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View Full Version : Prefered steel for a deba?



JKerr
10-26-2012, 08:58 PM
(Still) looking for a new deba and I've been wondering what people's preferences are when it comes to the steel. I've been tossing up between Blue 1, 2 and white 2, although this is more due to the particular items which are grabbing my attention as opposed to the steel.

Does anyone out there feel there are significant advantages going for one steel over the other when it comes to breaking down fish? Be it blue or white (and their respective grades), 01, 19c27, gin 3, v2, swedish etc..?

Cheers,
Josh

bieniek
10-27-2012, 08:09 AM
For any single bevel knife I would only consider carbon.
The reason is, when maintaining, I would go crazy with stone clogging all the time, when thinning stainless cladding, also, when sharpening stainless yanagis for others, I hated the feeling and response from the steel. Would never do that with too much joy at all.
Other thing was the sharpness. I just like carbon feeling of sharp.

When it comes to carbon, I had a great experience with all of them actually.
So I dont really have a preference when it comes to steel, but when I would invest in a knife in the Gesshin Hides price range, I would expect it to be spectacular. As simple as it gets, the less you pay, the less spectacular expect the steel to be :)

Saying that Shimatani offers similar[dont read: the same] feeling and great sharpness, also Yoshihiro is great value for money [little too soft for my likings], or Ichimonji Kichikuni.

And there is something in the Hide Gesshin let me tell you. Just a great made knife.

schanop
10-27-2012, 12:17 PM
Don't think I can give a good comment for how well each steel holds up since as a home cook, the number of fish between stone sessions aren't that many.

But I do love my (spicy) swedish carbon steel debas, a hon deba and a mioroshi deba. The maker made them so nice to touch, to look at, and to use. Max still has one 180mm ready to ship.

My blue 1 ko-deba is a tough little bugger and also nicely made. I can't recommend the brand highly enough. Newly armed with DHL shipping, it is not a problem to get one from Jon.

White 2 ajikiri and white 2 big hon deba (that has now left for Melbourne) are easiest to sharpen. Both were from a lesser line, still nice to use.

Now that Leigh is opening up a store in ******** starting next Monday. Have a look at some of his offering. Lots of nice looking debas, he has, [more in store compared with his web store] albeit a little more pricier compared with international offering.

Which debas are you looking at comparing?

JKerr
10-27-2012, 07:22 PM
Was looking at Tanaka, Sugimoto, Jyunichi Takagi, yoshihiro, monzaburo and yoshikane. The Kaneshige blue and gin3 debas at **** look interesting too though, especially with the recent Konosuke price hike.
I'm not an expert with a deba, so I think something as good at a Gesshin hide would be wasted on me. Money's a little tight at the moment too.

Size wise, I was leaning towards a 21cm, I figured being use to heavier knives I can probably learn to finesse a 21cm deba and we're breaking down some pretty big snapper at the moment, though I'm open to 18cm options too (Takagi, Yoshikane).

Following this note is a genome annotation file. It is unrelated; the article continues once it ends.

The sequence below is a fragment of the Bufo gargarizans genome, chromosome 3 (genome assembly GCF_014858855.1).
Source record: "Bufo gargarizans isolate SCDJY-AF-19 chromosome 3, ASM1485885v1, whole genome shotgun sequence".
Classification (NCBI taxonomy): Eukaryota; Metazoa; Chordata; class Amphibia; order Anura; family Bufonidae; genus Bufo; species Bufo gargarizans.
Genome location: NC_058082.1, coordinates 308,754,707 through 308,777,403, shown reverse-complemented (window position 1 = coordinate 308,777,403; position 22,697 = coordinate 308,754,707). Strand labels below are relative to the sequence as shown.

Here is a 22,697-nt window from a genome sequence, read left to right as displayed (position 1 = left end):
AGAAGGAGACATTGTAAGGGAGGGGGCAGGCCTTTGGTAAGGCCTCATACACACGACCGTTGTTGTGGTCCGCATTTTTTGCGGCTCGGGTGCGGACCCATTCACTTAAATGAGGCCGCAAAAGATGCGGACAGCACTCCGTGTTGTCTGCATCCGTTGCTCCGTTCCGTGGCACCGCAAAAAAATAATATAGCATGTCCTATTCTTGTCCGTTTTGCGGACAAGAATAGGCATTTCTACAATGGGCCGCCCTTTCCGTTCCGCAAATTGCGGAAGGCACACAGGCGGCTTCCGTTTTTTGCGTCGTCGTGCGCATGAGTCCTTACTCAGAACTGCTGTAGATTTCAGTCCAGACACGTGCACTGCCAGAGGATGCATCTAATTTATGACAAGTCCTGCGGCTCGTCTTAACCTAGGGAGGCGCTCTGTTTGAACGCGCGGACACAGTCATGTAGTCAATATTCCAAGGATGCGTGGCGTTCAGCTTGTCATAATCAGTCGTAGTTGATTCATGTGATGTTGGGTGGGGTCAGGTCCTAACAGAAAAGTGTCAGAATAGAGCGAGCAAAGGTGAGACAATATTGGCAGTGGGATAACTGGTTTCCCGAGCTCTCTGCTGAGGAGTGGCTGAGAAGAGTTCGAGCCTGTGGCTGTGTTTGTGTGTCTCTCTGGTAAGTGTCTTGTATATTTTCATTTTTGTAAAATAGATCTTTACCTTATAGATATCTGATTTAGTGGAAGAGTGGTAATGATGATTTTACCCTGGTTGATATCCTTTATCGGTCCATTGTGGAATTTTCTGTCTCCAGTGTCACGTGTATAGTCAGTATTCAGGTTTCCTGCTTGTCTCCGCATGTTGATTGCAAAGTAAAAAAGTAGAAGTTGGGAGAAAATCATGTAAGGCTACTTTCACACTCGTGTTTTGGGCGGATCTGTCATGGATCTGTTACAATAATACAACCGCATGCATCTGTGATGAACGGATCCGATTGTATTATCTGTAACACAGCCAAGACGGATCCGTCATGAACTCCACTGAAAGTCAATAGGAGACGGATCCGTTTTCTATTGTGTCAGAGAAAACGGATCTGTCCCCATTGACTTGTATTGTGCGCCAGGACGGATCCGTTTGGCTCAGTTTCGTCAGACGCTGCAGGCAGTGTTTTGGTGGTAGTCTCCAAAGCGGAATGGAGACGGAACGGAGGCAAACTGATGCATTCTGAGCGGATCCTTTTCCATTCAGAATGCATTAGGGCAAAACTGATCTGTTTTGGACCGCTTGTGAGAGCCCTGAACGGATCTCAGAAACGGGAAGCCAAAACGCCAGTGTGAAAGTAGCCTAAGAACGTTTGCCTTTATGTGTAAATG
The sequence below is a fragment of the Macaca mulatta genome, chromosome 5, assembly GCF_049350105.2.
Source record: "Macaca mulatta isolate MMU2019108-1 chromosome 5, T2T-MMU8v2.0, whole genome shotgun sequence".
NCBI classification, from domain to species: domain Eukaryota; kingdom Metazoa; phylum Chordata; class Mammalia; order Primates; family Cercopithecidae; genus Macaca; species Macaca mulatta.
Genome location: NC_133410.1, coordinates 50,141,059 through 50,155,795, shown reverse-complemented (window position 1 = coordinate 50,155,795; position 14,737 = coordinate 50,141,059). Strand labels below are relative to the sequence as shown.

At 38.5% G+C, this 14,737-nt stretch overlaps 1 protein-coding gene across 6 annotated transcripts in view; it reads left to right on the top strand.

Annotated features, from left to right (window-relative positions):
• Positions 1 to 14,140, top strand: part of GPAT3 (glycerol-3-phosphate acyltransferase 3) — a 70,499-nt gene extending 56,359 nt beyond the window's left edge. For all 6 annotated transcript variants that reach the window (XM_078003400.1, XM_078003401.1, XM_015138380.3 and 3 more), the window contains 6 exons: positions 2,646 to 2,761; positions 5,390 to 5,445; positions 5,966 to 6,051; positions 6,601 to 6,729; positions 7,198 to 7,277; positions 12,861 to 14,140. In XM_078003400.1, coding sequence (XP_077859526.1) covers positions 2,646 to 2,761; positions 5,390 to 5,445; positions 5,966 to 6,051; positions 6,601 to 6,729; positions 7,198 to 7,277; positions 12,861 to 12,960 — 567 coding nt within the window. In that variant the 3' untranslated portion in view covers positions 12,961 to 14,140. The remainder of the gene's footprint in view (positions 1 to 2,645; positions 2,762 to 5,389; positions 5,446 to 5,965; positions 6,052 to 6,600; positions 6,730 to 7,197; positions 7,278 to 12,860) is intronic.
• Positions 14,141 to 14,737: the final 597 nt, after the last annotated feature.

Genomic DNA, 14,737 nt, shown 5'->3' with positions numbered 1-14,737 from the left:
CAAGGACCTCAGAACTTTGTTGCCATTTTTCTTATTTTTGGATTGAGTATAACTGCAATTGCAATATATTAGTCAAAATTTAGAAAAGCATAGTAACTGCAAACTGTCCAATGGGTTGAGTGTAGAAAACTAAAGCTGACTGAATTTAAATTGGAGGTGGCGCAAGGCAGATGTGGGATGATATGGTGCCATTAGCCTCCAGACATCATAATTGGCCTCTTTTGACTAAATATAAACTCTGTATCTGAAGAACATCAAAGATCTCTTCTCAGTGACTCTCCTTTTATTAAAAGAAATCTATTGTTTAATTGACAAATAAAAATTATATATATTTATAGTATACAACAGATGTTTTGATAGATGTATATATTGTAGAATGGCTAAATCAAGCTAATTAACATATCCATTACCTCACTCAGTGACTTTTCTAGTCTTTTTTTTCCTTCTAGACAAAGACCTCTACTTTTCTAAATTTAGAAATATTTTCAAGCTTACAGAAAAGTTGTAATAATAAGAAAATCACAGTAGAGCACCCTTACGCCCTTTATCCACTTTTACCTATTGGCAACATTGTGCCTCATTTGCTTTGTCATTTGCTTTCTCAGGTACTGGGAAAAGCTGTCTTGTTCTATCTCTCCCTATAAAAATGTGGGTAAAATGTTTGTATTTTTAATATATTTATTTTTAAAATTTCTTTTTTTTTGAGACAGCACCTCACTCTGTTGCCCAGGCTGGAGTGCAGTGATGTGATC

Off Tuesday, so I plan on stopping by Leigh's new store to have a look around. Do you happen to know if he carries any 21cm debas though?

Cheers,
Josh

schanop
10-28-2012, 12:32 AM
I think I might have seen one. He has quite a number of things not listed on the web.

...


Ha just noticed a famous suburb name around Melbourne is censored :doublethumbsup:

schanop
10-28-2012, 04:15 AM
Josh,

If you look at mozaburo white 2 deba, which is the same brand as my ajikiri, I would make a comment that its marking on the back:
http://pic80.picturetrail.com/VOL2041/11274169/24078502/401915558.jpg

is awfully similar to marking on the back of Sakai Ichimonji Kichikuni white 2 series, which I used to have:
http://img.auctiva.com/imgdata/6/2/9/3/2/9/webimg/532752675_o.jpg

Bill Burke
10-28-2012, 09:32 AM
How about 52100 from a reputable maker?

bieniek
10-28-2012, 05:50 PM
I'm not an expert with a deba, so I think something as good at a Gesshin hide would be wasted on me. Money's a little tight at the moment too.

Josh

I didnt meant like you have to buy it to be cool or something. I am sorry

Myself I use the cheapest decent option possible. I bought the Yoshihiro 21cm from Jon. Its much cheaper than "hongasumi" from the ebay shop.

Its a nice knife, just good to start with I think. After a while feels like it could be harder core, but performance-wise its very OK for the money.
If youre short on money, get even cheaper knife, it will work

JKerr
10-28-2012, 08:12 PM
How about 52100 from a reputable maker?
Certainly a possibility, though I think it would likely be stretching the budget a bit thin :lol2: . For interests sake, other than yourself, how many other western craftsman have experience with single bevel knives. I can only really think of yourself, murray and Stephen Fowler that I've seen any real volume from.

@Schanop

Keen eyes noticing the resembelence between the sakai and the monzaburo, very interesting

Bieniek:

No need to apologise. Though I'm sure I would be a lot cooler if I owned a Gesshin Hide deba...perhaps not in reality, but probably here :happymug: . The Yoshihiro at JKI are definitely tempted, especially with Jon doing international shipping again and he's carrying a few other items I'd be interested in. I'm not hugely worried about using a deba with "softer" steel as it'll likely be more forgiving to use and I sharpen pretty much every day or every 2nd day at the moment.

Cheers for all the feedback so far guys. Greatly appreciated.

Ta,
Josh

Bill Burke
10-28-2012, 10:24 PM
Certainly a possibility, though I think it would likely be stretching the budget a bit thin :lol2: . For interests sake, other than yourself, how many other western craftsman have experience with single bevel knives. I can only really think of yourself, murray and Stephen Fowler that I've seen any real volume from.

Cheers for all the feedback so far guys. Greatly appreciated.

Ta,
Josh

yeh that is about the only makers I can think of too. I have a freind who works 52100 alot and does a few kitchen knive who could probably do you a good job at a reasonable cost.

Lefty
10-29-2012, 04:54 AM
Mike Davis just finished one up, and knowing him, it's likely very well executed and thought out. Not to mention, since it is Mike, he likely has 3-43 more in the works ;) . I'm sure he'll be a guy to watch in the single bevel world. Then there's Butch and Randy who have the means and skills, not to mention the motivation to pull a proper one off.